Montagu was one of a number of young courtiers who joined the prince in Madrid in April, where he was probably charged with keeping his father’s hopes for preferment alive.43 He clearly had some success, as rumours of Mandeville’s impending promotion resurfaced at the end of the year, together with reports that Montagu, Lord Kensington (Henry Rich*) and Buckingham’s brother the earl of Anglesey were in contention to succeed the earl of Kellie as captain of the king’s guard.44 Neither of these hopes bore any fruit, as both Williams and Kellie remained in office.

In the spring of 1624, Montagu was returned as senior knight for Huntingdonshire on the interest of his father, a major landowner within the county since his purchase of Kimbolton Castle. He left little trace on the records of the session, being named to the committee for the estate bill of the Sussex Catholic Viscount Montagu (5 Apr.) - no relation - and another for the bill to confirm the division of the newly drained Erith and Plumstead marshes in Kent (10 April).45 On 7 May, the Commons’ Journal mistakenly named Sir Edward Montagu*, by then a peer, as the man who joined Sir Francis Barrington in a vote on another private bill; this must either have been Montagu or his uncle Sir Charles, MP for Higham Ferrers.46

Montagu’s first wife died, probably in childbirth, in January 1625, whereupon Buckingham (now a duke) assured Montagu that the severance of their family ties would not diminish his regard.47 While this did not presage any political dividend for the family, at the Coronation in February 1626, Montagu became a knight of the Bath, while his father was elevated to the earldom of Manchester.48 Returned to the first two parliaments of Charles’s reign, Montagu kept a low profile, presumably due to the growing volubility of attacks on Buckingham. He was not mentioned in the records of 1625, and in 1626 he attended a single conference with the Lords about discrepancies in the accounts of the Council of War, which had supervised the disbursement of the 1624 parliamentary subsidies (7 March).49 On 22 May, Montagu was summoned to the Lords to strengthen the duke’s faltering attack on the earl of Bristol (Sir John Digby*). According to a newsletter, Buckingham’s opponents countered this move by citing a precedent which said ‘that no Lords called or created sedente parliamento shall have voices during the session’, but the Parliament was dissolved before the issue could be put to the test.50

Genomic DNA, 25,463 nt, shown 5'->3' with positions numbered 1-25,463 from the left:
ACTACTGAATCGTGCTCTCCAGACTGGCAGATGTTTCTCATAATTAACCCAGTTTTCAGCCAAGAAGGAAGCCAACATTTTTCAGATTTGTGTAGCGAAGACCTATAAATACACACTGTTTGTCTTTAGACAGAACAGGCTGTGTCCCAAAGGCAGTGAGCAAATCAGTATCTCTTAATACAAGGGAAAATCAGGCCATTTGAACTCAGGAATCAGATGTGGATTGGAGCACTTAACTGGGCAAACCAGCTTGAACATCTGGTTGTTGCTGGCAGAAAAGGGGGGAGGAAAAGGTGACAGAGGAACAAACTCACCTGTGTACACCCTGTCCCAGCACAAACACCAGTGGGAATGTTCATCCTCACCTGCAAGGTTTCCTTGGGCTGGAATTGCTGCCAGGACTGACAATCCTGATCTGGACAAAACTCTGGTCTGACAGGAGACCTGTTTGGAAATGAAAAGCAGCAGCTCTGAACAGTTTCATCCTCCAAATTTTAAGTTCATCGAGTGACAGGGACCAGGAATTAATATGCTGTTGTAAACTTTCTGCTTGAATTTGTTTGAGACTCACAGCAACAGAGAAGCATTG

Although his father served as lord privy seal throughout the 1630s, Montagu kept out of the limelight until the summer of 1640, when he was one of the 12 peers who petitioned Charles to call another Parliament rather than resume the war against the Covenanters. A leading radical in the Long Parliament, he was the only peer whom the king proposed to impeach along with the ‘Five Members’ in January 1642.51 He raised a regiment at the outbreak of the Civil War, and shortly after succeeding his father as earl of Manchester he was given command the army of the Eastern Association, where he became embroiled in a quarrel with his subordinate, Oliver Cromwell*, over the desirability of achieving total victory. Although removed from his military command under the Self-Denying Ordinance of April 1645, he continued as Speaker of the Lords and a member of the Derby House committee until Pride’s Purge.52